world's thinnest house

The increasingly pertinent phenomenon of urbanisation is creating endless problems of lack of living space, and appears to show no signs of abating within the near future. Urban areas are becoming more and more densely populated, yet the living areas for these populations is not and can not cater for this density as it cannot increase at the same rate – or can it?

While many individuals, couples and families around the world compete to determine who owns the largest block of land, the glitziest house or the flashiest car, a different trend is surfacing amongst the environmentally, financially and socially conscious. House designs, particularly those situated in built up areas, are becoming increasingly smaller and more sustainable to answer to this growing need of more living space and to vital pollution issues. On top of this, increased competition has caused housing prices to skyrocket, meaning that many people may have to spend the rest of their life paying off a mortgage. Innovative narrow housing designs provides viable solutions to all of these issues.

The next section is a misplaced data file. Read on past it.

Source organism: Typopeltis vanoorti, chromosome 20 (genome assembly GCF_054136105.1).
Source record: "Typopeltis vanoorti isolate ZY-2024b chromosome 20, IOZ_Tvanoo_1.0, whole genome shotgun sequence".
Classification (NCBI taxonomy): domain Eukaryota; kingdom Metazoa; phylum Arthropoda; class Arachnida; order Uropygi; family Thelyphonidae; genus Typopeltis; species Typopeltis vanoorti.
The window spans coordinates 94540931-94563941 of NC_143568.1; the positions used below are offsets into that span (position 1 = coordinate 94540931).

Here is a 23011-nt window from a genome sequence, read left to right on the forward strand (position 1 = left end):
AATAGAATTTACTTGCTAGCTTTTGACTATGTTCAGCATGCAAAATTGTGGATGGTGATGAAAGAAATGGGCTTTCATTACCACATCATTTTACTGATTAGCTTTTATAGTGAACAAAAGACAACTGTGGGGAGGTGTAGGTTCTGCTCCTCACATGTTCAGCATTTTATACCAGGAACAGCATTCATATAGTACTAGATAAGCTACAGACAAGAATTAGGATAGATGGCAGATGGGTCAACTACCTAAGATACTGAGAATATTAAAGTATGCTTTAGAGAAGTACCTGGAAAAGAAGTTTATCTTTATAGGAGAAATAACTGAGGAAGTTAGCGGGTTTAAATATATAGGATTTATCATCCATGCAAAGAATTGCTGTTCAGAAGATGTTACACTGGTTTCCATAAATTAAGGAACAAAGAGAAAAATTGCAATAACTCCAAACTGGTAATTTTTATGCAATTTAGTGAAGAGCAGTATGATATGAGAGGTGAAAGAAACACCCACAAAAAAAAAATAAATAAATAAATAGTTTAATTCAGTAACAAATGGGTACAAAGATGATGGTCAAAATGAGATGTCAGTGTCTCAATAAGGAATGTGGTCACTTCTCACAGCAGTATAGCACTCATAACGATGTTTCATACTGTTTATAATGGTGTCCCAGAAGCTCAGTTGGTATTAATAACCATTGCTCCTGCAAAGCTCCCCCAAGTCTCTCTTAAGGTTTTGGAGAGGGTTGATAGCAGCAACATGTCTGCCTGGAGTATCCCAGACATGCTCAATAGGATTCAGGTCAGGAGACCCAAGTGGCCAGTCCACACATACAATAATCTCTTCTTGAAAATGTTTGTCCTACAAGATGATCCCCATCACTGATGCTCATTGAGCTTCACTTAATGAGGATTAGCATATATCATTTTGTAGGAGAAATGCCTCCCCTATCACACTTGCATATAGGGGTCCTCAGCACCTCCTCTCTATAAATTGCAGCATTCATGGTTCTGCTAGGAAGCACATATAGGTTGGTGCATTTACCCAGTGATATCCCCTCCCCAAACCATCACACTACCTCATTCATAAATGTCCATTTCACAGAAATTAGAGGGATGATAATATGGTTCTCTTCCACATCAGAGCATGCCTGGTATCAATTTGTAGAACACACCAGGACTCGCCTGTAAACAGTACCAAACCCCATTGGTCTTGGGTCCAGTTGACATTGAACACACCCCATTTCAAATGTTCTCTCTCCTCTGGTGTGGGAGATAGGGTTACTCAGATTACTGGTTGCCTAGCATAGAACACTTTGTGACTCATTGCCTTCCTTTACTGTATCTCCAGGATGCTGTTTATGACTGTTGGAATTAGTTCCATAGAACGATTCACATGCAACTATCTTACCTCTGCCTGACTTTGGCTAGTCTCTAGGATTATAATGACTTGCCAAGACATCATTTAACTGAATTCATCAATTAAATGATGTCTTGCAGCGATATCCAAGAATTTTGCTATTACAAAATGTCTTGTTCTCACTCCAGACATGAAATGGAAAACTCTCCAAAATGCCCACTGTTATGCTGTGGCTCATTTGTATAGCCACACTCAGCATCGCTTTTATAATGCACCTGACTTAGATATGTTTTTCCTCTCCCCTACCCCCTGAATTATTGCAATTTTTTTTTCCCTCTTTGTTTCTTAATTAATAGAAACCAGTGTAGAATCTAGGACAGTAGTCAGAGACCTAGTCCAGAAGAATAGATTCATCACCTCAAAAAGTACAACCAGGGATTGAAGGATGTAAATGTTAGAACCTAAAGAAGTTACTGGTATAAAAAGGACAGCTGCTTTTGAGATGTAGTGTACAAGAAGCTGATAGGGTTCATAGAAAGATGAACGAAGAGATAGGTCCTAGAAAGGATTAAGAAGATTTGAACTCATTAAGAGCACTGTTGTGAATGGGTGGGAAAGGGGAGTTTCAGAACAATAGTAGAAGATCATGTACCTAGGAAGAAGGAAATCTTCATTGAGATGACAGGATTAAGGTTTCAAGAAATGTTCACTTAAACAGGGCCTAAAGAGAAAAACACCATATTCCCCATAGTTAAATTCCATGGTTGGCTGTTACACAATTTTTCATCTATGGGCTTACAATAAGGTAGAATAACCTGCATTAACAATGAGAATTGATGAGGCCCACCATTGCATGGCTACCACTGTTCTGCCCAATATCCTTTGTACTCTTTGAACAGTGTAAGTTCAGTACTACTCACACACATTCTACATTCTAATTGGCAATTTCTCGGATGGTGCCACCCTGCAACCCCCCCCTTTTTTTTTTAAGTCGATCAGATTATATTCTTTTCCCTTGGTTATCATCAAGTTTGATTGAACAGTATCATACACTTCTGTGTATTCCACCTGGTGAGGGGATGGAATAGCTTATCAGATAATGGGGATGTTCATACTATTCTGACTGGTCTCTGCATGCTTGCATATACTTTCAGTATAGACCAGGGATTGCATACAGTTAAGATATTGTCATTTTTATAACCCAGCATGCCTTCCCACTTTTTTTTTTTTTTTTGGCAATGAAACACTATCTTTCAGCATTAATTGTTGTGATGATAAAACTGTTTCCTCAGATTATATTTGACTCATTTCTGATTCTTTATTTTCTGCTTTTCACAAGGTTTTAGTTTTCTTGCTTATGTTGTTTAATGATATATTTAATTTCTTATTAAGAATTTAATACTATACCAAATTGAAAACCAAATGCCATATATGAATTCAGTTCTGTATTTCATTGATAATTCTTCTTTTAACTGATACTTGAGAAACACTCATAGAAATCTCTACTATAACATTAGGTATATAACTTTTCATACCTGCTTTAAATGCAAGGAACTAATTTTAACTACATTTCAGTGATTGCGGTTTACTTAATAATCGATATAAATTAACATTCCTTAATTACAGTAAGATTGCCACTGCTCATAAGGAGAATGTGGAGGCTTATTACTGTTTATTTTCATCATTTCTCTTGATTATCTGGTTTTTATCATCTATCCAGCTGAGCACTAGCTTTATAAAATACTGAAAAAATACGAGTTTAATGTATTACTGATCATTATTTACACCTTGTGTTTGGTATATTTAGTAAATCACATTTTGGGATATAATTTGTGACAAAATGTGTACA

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A prime example of this move towards smaller houses – although somewhat extreme in this case – is the world’s thinnest house: an incredibly avant-garde and inventive structure that somehow fits into a five-foot wide alley in Warsaw, Poland. Jakub Szczesny built the incredible house in 2012, revealing it to the public in October last year.

The floor space in the house adds up to a mere 46 square feet with the width of the house ranging from 1.2 metres to just half of that distance. However, despite this limited amount of space the residence still manages to fit in a bed, toilet, shower, kitchen, bean bag sofa, desk, table and a ladder instead of stairs. Believe it or not, short story writer Etgar Keret moved into the house upon it’s completion, with a plan to stay in the Keret House (named after himself) for a year.

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Szczesny says,”‘research shows we are approaching a social disaster because too little living space is built. You don’t need that much space to live in, so it is worth considering building smaller scaled, cheaper housing.”

The Keret House demonstrates that humans really can reside in much smaller spaces than many people believe and that narrower houses are much more practical in cities and are a fantastic solution to the many environmental and social problems associated with urbanisation.

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